In August 2, in Rama @ Bande Rama v. State of Karnataka, the Karnataka High Court quashed criminal proceedings of rape and kidnapping under the Indian Penal Code, and penetrative and aggravated penetrative sexual assault under the Protection of Children from Sexual Offences (POCSO) Act, 2012, which had been initiated based on a complaint of a 17-year-old girl’s father against her 20-year-old partner. The girl stated in court that the acts were consensual and she had married the accused after she had turned 18. The marriage was registered and a child was born to the couple. The High Court observed that “if the court would shut its doors to the couple who are married and bringing up the child, the entire proceedings would result in miscarriage of justice.”
Normalcy of relationships
With the enactment of POCSO, a number of young couples in consensual and non-exploitative relationships have found themselves embroiled in the criminal justice system. Since consent of a “child” is immaterial, consensual sexual intercourse with or among adolescents is treated on a par with rape. While boys/young men are charged with sexual offences, the girls are treated as victims and institutionalised in children’s homes when they refuse to return to their parents or their parents refuse to accept them. Faced with criminal prosecution and incarceration, the only relief available to the couple is to urge the High Court to quash the case by using its inherent power under Section 482 of the Criminal Procedure Code, “to prevent abuse of the process of any Court or otherwise to secure the ends of justice.”
Several other High Courts too have recognised the normalcy of these relationships, the futility of prosecuting romantic cases owing to the consensual nature of the relationships and marriage between the parties, as well as the harmful impact of continued prosecution on both parties. While quashing a similar case in Vijaylakshmi v. State Rep (2021), the Madras High Court observed that, “[p]unishing an adolescent boy who enters into a relationship with a minor girl by treating him as an offender, was never the objective of the POCSO Act.” In Raj Kumar v. State of Himachal Pradesh (2021), the Himachal Pradesh High Court allowed a petition filed by the minor girl’s father for quashing the trial against his son-in-law. It observed: “If criminal proceedings are allowed to continue, the same will adversely affect the married life of his daughter...” In Skhemborlang Suting v. State of Meghalaya (2021), a couple got entangled under the POCSO Act when the husband took his wife, who was 17, to a hospital for a check-up after she became pregnant. The Meghalaya High Court quashed the case observing that an application of the Act would “result in the breakdown of a happy family relationship and the possible consequence of the wife having to take care of a baby with no support...”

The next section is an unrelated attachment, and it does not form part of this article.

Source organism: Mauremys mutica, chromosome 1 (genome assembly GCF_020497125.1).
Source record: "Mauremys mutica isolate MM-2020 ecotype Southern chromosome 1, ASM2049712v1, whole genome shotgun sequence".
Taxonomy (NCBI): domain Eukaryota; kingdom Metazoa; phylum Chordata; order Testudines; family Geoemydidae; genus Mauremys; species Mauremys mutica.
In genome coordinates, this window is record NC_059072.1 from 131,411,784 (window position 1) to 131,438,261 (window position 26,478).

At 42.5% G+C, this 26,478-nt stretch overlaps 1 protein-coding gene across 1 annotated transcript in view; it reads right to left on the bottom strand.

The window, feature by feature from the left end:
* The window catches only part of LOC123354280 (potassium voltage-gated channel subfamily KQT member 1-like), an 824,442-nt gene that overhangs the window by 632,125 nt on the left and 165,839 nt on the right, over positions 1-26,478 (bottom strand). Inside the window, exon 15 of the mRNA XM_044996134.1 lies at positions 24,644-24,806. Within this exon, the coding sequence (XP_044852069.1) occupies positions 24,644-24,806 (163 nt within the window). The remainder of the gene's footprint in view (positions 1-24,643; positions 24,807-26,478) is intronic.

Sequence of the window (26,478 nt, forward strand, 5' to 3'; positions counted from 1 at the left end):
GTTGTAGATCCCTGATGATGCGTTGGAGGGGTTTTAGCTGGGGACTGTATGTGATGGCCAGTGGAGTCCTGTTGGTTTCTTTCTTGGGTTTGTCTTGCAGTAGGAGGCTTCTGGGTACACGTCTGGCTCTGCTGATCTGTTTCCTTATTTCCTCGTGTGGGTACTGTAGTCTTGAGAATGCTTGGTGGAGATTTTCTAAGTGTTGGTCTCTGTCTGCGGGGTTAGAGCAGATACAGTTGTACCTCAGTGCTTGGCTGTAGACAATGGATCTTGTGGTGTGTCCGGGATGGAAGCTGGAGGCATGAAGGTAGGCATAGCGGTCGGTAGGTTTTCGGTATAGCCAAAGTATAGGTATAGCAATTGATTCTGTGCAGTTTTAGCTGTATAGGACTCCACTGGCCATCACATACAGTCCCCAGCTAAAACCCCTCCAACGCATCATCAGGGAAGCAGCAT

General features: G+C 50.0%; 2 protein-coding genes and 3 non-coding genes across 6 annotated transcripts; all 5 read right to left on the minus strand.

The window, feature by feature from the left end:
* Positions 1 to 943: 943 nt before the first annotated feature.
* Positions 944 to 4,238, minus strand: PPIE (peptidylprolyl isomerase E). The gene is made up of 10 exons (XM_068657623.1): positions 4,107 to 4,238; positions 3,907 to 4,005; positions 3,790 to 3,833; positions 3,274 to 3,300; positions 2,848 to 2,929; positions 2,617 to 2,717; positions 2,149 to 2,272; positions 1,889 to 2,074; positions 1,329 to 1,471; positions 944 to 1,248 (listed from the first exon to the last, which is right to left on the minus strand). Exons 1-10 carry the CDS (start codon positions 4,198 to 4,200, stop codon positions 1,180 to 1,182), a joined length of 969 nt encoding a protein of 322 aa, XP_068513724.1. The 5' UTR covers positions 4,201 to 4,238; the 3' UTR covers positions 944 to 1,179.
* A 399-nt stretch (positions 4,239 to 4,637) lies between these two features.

An analysis by Enfold Proactive Health Trust of 1,715 “romantic” cases under the POCSO Act decided between 2016-2020 by Special Courts in Assam, Maharashtra, and West Bengal revealed that such cases constituted 24.3% of the total cases decided by the courts. The parents and relatives of the girls constituted 80.2% of the complainants. They approached the police after the girl went “missing”, or eloped with her partner, or a pregnancy was discovered. The victim and the accused were married to each other in only 46.5% of the cases. In 85.5% of the cases, the girls said the relationship was consensual. In 81.5% of the cases, they did not state anything incriminating against the accused during evidence. In 61.7% of the cases, the Special Courts too acknowledged that the relationship was consensual. Moreover, acquittals were recorded in 93.8% of the cases.
The high rate of acquittals shows that the law is not in sync with social realities of adolescent relationships. The High Courts have also acknowledged the disruptive impact of the criminal law in such cases. While the marriage between the parties appears to have influenced several High Courts and resulted in the quashing of romantic cases under the POCSO Act, sexual behaviour is normative during adolescence, and not all relationships end in marriage. Blanket criminalisation of such consensual sexual acts involving older adolescents erodes their dignity, best interests, liberty, privacy, evolving autonomy, and development potential. It also impacts the delivery of justice as these cases constitute a large burden on our courts, and divert attention from investigation and prosecution of actual cases of child sexual abuse and exploitation. There is thus a compelling need for law reform to revise the age of consent and prevent the criminalisation of older adolescents engaging in factually consensual and non-exploitative acts.
Swagata Raha and Shruthi Ramakrishnan are with the Research Team at Enfold Proactive Health Trust, Bengaluru